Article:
Boston-based live TV Sports mixer Phil Adler has mixed NFL for over 20 years, but was thrown into live TV mixing after just two weeks in audio! Here he talks to Calrec about how he got started, sausages, and the importance of good mix techniques.
Can you talk us through how you got into professional audio and to where you are now?
I was bitten by the bug for mixing music at my college radio station and got a job as the house engineer at a Boston recording studio straight out of college. Although I was working quite a bit, I still had to get a “day job” to cover my expenses, and that was at a pro audio dealership. I shared an office with the broadcast salesman. A local station was upgrading its mobile unit and its engineering staff was in and out of the office; we became friendly. One day the Chief Engineer told me his A1 was leaving and they were having a tough time finding a replacement. He asked if I would be interested and I explained I knew nothing about TV.” They replied with, “That’s okay, we can teach you the TV part.” So I took the job. After two weeks of training the previous A1 said, “I’ve got to leave for my new job; you’ll be fine, see ya,” and I was on my own. That was 32 years ago.
We know you’ve been mixing audio for sports broadcasting on a professional level for more than 20 years and that music was your first passion. In more detail, what does your current role entail?
I’m responsible for what the audience hears on the air. I also set up and manage all aspects of the audio setup on location and manage the audio crew. When shows get larger the network will bring in specialists to handle the comms, but usually I have to deal with that, too.
Can you describe a typical broadcast audio workflow that you use?
My workflow has developed, starting back in the days when resources were limited.
We might have had 32 faders, eight groups, four auxes, a few matrixes and a program buss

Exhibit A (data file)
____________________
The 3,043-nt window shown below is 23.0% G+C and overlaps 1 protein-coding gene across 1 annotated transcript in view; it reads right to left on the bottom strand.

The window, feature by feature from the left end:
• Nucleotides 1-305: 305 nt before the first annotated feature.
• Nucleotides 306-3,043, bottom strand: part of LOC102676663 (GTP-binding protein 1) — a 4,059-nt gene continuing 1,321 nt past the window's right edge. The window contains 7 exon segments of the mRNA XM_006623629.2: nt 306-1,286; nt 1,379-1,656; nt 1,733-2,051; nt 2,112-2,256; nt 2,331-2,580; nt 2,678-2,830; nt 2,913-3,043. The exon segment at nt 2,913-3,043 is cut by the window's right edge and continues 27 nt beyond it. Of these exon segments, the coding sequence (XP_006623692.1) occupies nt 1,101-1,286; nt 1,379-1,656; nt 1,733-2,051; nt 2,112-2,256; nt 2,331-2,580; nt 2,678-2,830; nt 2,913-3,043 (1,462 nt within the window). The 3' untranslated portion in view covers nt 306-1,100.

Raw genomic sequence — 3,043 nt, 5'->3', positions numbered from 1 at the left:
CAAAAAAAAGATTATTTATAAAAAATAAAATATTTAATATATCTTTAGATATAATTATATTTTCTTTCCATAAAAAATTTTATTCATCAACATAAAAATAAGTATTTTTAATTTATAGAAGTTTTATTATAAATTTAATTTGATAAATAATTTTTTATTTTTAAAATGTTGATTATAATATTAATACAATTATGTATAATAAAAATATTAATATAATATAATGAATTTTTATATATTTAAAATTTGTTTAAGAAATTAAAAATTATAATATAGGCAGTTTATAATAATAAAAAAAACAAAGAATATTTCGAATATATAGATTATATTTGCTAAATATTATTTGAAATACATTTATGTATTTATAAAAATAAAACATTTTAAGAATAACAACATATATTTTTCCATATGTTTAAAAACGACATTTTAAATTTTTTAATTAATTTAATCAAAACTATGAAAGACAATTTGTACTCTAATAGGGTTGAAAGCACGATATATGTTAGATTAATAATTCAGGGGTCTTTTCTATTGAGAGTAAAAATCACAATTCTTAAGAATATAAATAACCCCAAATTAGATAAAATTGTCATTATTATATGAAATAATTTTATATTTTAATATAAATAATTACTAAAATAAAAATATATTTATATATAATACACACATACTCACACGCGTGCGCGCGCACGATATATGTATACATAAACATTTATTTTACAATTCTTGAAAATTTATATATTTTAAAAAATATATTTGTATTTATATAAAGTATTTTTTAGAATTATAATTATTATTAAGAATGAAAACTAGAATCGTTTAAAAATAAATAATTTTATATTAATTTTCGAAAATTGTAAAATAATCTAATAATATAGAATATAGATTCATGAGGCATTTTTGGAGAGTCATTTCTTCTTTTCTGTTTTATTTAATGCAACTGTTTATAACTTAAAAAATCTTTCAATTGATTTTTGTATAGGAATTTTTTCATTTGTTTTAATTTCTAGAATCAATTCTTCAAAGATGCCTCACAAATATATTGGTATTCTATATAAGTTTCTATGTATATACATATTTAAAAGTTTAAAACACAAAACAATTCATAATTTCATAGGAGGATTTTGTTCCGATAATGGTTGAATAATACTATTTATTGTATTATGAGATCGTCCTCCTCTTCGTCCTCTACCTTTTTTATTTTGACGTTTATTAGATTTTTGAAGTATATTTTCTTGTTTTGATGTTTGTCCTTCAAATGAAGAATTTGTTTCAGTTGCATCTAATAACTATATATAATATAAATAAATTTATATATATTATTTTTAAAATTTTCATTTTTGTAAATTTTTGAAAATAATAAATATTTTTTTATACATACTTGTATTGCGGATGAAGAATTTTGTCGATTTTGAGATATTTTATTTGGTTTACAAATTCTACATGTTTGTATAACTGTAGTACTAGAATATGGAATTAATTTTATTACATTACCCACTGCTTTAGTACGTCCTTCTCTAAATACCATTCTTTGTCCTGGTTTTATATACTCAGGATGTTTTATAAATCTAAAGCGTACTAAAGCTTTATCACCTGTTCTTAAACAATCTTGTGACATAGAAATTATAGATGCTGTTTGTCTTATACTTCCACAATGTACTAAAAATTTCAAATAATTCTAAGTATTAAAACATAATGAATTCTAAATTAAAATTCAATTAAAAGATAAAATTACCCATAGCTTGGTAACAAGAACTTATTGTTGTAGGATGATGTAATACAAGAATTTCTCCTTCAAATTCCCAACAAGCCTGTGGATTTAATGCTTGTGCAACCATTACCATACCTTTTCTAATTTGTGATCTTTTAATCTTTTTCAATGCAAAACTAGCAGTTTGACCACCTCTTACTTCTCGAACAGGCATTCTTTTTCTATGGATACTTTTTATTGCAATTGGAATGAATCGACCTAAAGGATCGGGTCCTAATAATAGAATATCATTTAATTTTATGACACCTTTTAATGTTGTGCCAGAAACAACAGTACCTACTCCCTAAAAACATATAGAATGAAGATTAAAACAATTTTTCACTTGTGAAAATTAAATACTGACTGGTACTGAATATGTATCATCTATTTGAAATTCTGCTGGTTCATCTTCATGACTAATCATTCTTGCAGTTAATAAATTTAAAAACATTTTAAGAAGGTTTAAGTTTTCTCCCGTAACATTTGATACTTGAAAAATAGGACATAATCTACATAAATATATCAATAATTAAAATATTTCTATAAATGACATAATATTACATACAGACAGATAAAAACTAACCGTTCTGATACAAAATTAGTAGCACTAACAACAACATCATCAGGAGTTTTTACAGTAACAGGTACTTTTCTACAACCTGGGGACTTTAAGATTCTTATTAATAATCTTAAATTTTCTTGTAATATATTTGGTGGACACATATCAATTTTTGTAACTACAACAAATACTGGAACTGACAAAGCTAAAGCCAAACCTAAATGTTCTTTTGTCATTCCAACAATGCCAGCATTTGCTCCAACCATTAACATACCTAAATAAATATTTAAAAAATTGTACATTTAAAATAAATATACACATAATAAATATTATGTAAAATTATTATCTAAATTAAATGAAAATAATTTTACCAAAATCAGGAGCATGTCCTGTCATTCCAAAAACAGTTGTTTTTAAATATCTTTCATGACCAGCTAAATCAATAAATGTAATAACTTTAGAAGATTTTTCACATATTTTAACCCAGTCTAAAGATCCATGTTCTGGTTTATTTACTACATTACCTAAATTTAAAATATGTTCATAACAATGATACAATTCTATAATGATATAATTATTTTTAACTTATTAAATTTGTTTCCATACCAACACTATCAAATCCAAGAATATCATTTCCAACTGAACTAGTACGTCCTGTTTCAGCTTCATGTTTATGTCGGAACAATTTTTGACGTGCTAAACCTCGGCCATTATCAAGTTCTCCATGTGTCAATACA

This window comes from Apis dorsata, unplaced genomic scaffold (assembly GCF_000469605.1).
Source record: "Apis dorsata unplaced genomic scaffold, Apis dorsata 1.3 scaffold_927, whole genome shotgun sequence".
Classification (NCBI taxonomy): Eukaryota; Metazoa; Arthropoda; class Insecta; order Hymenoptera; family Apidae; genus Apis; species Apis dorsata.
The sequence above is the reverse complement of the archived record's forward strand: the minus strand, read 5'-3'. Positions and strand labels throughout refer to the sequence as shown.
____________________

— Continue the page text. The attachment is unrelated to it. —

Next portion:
I typically mix into groups/stems: announcers, field EFX, EVS, music, sound effects, crowd, etc. The groups feed auxes (for pre/post feeds), and the mains (for program and transmission feeds). Multitrack sends are used for router ISO feeds. This basic workflow has served me well through many generations of desk, both analog and digital. Calrec was the first desk I used that provided a pre-fade feed from a multitrack send — and it was an absolute gamechanger for me. Calrec desks are very flexible and quick. If I need to reroute or make changes, it’s usually only a button push away.
What’s different – unique, even – about audio in sports broadcasting?
At the core, sports is mixing the spoken word (announcers) against noise (the event you’re covering) and the noise is usually in the same frequency bands as your spoken word, so the challenge is keeping things separated and clear. I try to approach the mix as I did the music I mixed, where the announcers are the singers and the natural sound is the band. I have to carve out frequencies to make room for others and dynamically control elements so they don’t get in the way of others in the mix, and I have to do this in real time; there’s no rewind or take two. Oh, did I mention that I’m taking cues from the director and producer all the while?
When did you first start working with Calrec products?
I first saw a Calrec console at the 1994 Winter Olympics in Lillehammer. Shortly after that they started appearing in US mobiles.
What Calrec consoles have you used over the years and for what projects?